Dec. 31 (Bloomberg) -- American consumers turned more confident in December as hiring picked up, brightening the outlook for spending heading into 2014.
The Conference Board said its sentiment index climbed to 78.1 from 72 in November, exceeding the median forecast of economists surveyed by Bloomberg and the strongest year-end reading since 2007. Other reports showed home prices climbed at the fastest pace in more than seven years and manufacturing was in a sustained expansion.
The biggest employment gain in eight years, the rebound in housing and record stock values are boosting household wealth, which will help support spending in the new year. Companies from Ford Motor Co. to Apple Inc. are pledging to expand operations in the U.S. as demand improves, a sign the world’s biggest economy will strengthen in 2014.
“We’re ending 2013 with good momentum,” said Stephen Stanley, chief economist at Pierpont Securities LLC in Stamford, Connecticut, and the second-best forecaster of consumer confidence over the past two years, according to data compiled by Bloomberg. “We’ve seen progress in the labor market. The rise in home values along with the run-up in equity prices is a big element of why people are feeling better.”
U.S. stocks rose, with the Standard & Poor’s 500 Index poised for its biggest annual advance since 1997, as data showed an improving economy. The S&P 500 climbed 0.3 percent to 1,846.72 at 12:13 p.m. in New York.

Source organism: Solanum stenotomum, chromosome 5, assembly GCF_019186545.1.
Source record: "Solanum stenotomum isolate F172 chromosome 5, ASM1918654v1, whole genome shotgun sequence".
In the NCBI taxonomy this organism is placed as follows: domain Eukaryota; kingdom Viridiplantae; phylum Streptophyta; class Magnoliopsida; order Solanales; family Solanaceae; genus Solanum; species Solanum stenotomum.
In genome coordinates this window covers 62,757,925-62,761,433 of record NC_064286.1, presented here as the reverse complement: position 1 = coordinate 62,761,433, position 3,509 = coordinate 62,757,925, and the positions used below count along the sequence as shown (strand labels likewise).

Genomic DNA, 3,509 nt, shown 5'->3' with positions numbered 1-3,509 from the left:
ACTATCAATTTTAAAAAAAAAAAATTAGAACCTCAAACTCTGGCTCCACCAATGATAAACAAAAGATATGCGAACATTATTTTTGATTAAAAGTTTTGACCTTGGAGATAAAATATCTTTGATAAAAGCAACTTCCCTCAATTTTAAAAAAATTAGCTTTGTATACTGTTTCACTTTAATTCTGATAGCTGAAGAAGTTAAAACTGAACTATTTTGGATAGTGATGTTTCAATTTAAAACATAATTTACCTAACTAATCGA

Another report today showed home prices in 20 cities rose in October from a year ago by the most since February 2006, signaling the real-estate rebound will keep bolstering household wealth. The S&P/Case-Shiller index of property prices climbed 13.6 percent from October 2012 after a 13.3 percent increase in the year ended in September.
A dwindling inventory of foreclosed properties has helped restrict the supply of homes for sale, pushing up prices even as higher mortgage rate cool demand. The real-estate market will probably get its next boost from gains in employment.
“There’s certainly room for home prices to continue rising in the coming year,” said Dana Saporta, an economist at Credit Suisse in New York, who projected a 13.7 percent advance in prices in the year ended in October. “As home prices continue to rise, more and more homeowners who are underwater on their mortgages will see their financial situations improving. Just getting out of that underwater position should be a big help to the economy.”
The median projection in a Bloomberg survey of 59 economists called for the consumer confidence index to climb to 76. The Conference Board, a New York-based research group, today also revised up the November reading from a previously reported 70.4. The index averaged 53.7 in the recession that ended in June 2009.
The group’s present conditions barometer increased to 76.2, the highest reading since April 2008. Consumers’ assessments of current labor-market conditions also improved. The share of respondents who said positions were hard to get dropped this month to the lowest level since September 2008.